I Am The Doorway
1970’s “Graveyard Shift” and 1971’s “I Am The Doorway” kicked of an impressive multi-year run for Stephen King in the men’s magazine Cavalier. Fully half of the short story collection Night Shift is taken from past Cavalier publications. Aside from the money he earned from these stories, it’s clear that King grew in confidence as well. With a reliable place to air his short fiction, and a degree of editorial feedback, one can see the depth of his stories start to develop. Between 1970 and 1975, Cavalier published 9 short stories by the Master of Horror, starting with “Graveyard Shift” and ending with “The Lawnmower Man,” with fully 5 of the 9 later turned into movies of varying quality. That’s a surprising amount of firepower to come from a single, relatively small publication.
“I Am The Doorway” is not King’s best short by far, but it is noteworthy because it’s one of his first direct dives into science fiction AND body horror. He would do a better job with both of these genres with his short-lived work under the pseudonym Richard Bachman (in particular The Running Man and The Long Walk in sci-fi, and Thinner in body horror), but for a departure from form “I Am The Doorway” is a solid start.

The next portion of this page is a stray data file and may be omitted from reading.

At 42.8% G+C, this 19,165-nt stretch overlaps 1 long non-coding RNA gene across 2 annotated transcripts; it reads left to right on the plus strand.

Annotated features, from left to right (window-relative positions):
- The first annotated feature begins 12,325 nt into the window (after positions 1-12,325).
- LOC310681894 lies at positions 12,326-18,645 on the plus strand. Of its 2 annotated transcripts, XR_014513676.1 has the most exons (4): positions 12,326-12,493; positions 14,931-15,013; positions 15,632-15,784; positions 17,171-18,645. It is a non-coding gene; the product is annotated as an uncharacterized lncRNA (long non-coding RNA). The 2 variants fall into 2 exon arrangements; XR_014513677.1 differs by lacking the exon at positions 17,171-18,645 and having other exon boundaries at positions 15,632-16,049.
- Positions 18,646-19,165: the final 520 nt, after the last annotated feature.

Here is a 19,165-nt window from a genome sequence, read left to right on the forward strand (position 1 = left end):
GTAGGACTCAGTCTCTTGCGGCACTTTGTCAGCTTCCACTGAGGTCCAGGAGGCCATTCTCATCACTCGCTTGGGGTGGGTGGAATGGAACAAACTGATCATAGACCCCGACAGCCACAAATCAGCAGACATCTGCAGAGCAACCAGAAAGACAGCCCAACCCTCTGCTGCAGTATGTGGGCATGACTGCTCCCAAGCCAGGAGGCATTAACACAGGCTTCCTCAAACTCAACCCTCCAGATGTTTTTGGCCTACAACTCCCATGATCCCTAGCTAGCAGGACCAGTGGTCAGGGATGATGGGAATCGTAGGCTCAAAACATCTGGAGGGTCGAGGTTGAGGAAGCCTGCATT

The story is relatively simple: an ex-astronaut and his friend chat about the astronaut’s voyage to Venus. Eventually the discussion turns to a bizarre affliction the astronaut believes he brought back with him. He unwraps his hands to reveal alien eyes on his fingers and palms.
This whole sequence reminded me of the cliff side philosophical discussions of Rémy Marathe and Hugh Steeply in Infinite Jest. Just two characters engaged in conversation engrossing enough to drive the narrative. But once the eyeballs are out, and the astronaut reveals they may have directed him to murder a young man, the body horror tension starts to build. In a Jekyll and Hyde turn, it becomes clear there are two entities here, and the winner will likely be decided in blood.
The ending is suitably downbeat and violent for a King story, and while it ties up the narrative with a nice bow, it hardly ranks in the top half of King climaxes. “I Am The Doorway” is decidedly middle-tier King, but it has the dubious distinction of providing Constant Readers with one of the best known and recognizable images of the King canon: a single hand, wrapped in gauze, peppered with unsettling eyeballs.